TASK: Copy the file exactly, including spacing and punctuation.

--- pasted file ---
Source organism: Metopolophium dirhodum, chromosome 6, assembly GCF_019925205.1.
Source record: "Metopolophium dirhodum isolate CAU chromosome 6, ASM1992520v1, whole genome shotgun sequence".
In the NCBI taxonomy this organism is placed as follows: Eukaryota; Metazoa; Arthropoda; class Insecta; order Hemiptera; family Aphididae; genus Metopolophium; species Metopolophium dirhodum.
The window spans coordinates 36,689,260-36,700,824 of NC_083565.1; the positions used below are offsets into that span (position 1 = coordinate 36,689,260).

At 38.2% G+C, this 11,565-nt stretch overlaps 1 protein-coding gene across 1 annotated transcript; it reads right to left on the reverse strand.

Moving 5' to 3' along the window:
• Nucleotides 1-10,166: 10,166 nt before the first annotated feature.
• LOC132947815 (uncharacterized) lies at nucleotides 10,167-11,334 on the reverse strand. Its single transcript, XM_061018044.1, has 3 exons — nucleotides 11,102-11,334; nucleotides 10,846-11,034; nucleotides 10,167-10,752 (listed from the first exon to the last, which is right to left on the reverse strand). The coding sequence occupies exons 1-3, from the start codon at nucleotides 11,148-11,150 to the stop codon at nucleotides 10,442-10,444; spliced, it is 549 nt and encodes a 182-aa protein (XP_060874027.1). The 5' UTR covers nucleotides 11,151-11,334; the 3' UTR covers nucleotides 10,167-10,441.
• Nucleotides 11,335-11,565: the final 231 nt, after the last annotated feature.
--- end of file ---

Source organism: Metopolophium dirhodum, chromosome 6, assembly GCF_019925205.1.
Source record: "Metopolophium dirhodum isolate CAU chromosome 6, ASM1992520v1, whole genome shotgun sequence".
In the NCBI taxonomy this organism is placed as follows: Eukaryota; Metazoa; Arthropoda; class Insecta; order Hemiptera; family Aphididae; genus Metopolophium; species Metopolophium dirhodum.
The window spans coordinates 36,689,260-36,700,824 of NC_083565.1; the positions used below are offsets into that span (position 1 = coordinate 36,689,260).

At 38.2% G+C, this 11,565-nt stretch overlaps 1 protein-coding gene across 1 annotated transcript; it reads right to left on the reverse strand.

Moving 5' to 3' along the window:
• Nucleotides 1-10,166: 10,166 nt before the first annotated feature.
• LOC132947815 (uncharacterized) lies at nucleotides 10,167-11,334 on the reverse strand. Its single transcript, XM_061018044.1, has 3 exons — nucleotides 11,102-11,334; nucleotides 10,846-11,034; nucleotides 10,167-10,752 (listed from the first exon to the last, which is right to left on the reverse strand). The coding sequence occupies exons 1-3, from the start codon at nucleotides 11,148-11,150 to the stop codon at nucleotides 10,442-10,444; spliced, it is 549 nt and encodes a 182-aa protein (XP_060874027.1). The 5' UTR covers nucleotides 11,151-11,334; the 3' UTR covers nucleotides 10,167-10,441.
• Nucleotides 11,335-11,565: the final 231 nt, after the last annotated feature.